Why do I make that leap, you ask? Let me explain. The letter you originally penned claimed you were not taking sides in the debate between your publisher and Amazon, even though you only called on Amazon to take action to stop hurting authors. However, when Amazon made proposals to compensate the injured authors, the first of which MacMillan agreed to after their heated negotiations with Amazon a couple of years earlier, you dismissed them as being unfair to the publisher. You even called the idea “blood money”. Suddenly, the focus shifted from authors being harmed to the publisher. The underlying idea becomes what’s good for the publisher is good for the authors and their books.

Is that really true?

The big publishers have recorded larger profits for the last year or two. Random House even gave bonuses to all their employees because of the success of the Fifty Shades novels. Did authors get better terms in their contracts across the board? Was more money spent in marketing the slower selling titles because of the windfall publishers received from strong ebook sales at high profit margins? Were a larger number of new authors taken on to grow and nurture during this time of prosperity? The answer to those questions is no. You might point out that some authors, like yourself, received bigger advances for upcoming work and that is certainly true. At the same time, however, advances for new authors have shrunk to shockingly low levels. Would you sell your book to a publisher today for $5,000, paid over the course of a year or more? It would take more than twenty such advances to pay for the ad Authors United placed in the New York Times recently. Think about that. Twenty new books that those authors toiled over for months or even years. I submit that the economic gulf between you and the authors in harm’s way you purport to advocate for is much wider than you realize.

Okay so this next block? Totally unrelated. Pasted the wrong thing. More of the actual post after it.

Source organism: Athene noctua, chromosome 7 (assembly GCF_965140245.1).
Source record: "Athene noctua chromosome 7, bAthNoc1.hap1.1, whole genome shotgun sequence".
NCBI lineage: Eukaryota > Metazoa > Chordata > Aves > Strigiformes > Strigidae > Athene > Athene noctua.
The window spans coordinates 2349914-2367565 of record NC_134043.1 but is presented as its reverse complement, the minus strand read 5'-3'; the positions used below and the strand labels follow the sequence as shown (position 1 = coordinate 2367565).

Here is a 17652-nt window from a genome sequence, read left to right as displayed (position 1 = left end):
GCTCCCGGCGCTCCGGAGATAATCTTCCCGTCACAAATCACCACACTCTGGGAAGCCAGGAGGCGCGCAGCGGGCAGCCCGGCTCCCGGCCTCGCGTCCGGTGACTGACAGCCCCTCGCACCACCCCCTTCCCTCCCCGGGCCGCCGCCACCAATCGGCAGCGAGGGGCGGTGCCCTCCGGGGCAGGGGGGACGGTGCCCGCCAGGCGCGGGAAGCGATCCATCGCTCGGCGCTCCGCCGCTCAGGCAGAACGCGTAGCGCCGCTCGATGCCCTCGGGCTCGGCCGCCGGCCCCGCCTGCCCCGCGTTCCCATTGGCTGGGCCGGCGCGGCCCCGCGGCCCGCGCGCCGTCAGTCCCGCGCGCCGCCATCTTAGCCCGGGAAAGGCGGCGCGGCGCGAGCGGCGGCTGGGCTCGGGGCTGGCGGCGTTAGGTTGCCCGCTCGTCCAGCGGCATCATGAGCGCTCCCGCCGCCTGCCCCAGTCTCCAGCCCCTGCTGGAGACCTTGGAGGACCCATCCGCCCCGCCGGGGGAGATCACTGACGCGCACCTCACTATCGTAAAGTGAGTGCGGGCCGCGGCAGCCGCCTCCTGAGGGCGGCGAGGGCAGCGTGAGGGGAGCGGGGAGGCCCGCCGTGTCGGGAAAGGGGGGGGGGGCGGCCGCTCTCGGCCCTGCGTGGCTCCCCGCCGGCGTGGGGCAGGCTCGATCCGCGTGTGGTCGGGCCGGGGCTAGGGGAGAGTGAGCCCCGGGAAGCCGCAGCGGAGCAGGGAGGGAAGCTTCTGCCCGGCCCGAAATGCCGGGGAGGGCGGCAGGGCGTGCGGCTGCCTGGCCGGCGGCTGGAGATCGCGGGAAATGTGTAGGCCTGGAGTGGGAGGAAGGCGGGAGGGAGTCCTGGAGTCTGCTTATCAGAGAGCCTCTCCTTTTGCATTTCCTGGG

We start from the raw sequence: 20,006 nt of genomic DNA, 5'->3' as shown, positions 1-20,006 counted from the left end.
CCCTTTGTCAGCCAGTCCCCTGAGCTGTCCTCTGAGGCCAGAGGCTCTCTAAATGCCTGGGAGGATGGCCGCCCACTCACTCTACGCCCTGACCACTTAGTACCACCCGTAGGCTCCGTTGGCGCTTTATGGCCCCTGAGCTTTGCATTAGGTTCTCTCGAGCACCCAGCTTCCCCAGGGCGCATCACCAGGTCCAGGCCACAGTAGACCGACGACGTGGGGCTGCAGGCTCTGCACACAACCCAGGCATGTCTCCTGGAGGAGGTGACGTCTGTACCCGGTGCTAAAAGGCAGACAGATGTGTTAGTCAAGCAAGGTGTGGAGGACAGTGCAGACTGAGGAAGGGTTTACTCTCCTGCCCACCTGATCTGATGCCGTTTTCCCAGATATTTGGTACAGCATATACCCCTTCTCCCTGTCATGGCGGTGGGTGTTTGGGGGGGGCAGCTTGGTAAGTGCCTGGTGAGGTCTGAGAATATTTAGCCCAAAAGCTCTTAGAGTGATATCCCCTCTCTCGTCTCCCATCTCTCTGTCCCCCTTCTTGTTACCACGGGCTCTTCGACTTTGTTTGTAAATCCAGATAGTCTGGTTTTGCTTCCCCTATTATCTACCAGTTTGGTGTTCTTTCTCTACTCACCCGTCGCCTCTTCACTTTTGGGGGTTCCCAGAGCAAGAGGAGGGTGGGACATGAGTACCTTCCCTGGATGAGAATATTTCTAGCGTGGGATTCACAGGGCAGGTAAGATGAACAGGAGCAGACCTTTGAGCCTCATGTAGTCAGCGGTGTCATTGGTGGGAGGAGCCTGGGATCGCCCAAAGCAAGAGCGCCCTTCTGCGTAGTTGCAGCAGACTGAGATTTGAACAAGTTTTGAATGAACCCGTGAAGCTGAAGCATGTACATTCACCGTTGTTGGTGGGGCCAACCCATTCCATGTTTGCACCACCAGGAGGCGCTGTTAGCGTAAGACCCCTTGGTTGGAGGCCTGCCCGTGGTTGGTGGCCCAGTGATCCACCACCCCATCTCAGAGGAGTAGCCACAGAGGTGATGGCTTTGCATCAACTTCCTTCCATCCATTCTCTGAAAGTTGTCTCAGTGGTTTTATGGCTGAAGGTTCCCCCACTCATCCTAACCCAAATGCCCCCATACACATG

Mr. Preston, Amazon is a business. So is Hachette Book Group. This fact does not make either of them good or evil, sinners or saints. It simply means that both are trying to win a deal they feel is best for their company. End of story.

Now, I could ask you and your organization to use your influence and champion better contract terms, royalty rates, and accounting procedures for all authors from big publishing, but I won’t do that because it’s not a cause you believe in, as evidenced by your words and actions to date. What I will ask is for you to be truthful. Quit hiding behind straw men and come out and say what you really mean. The dispute between Hachette and Amazon is hurting your sales and you want it to stop. Accept your, and every other Hachette author’s, role as the child in a messy divorce case where there are no winners, only losers. Authors United has taken a side, despite your protestations of not doing so. Own it. By not asking Hachette to be equally culpable in settling their differences with Amazon, you have sided with your publisher. Your stance is emotionally understandable, as I stated earlier. Stop acting as if you’re championing authors everywhere by wielding your fortune and clout to rail against Amazon.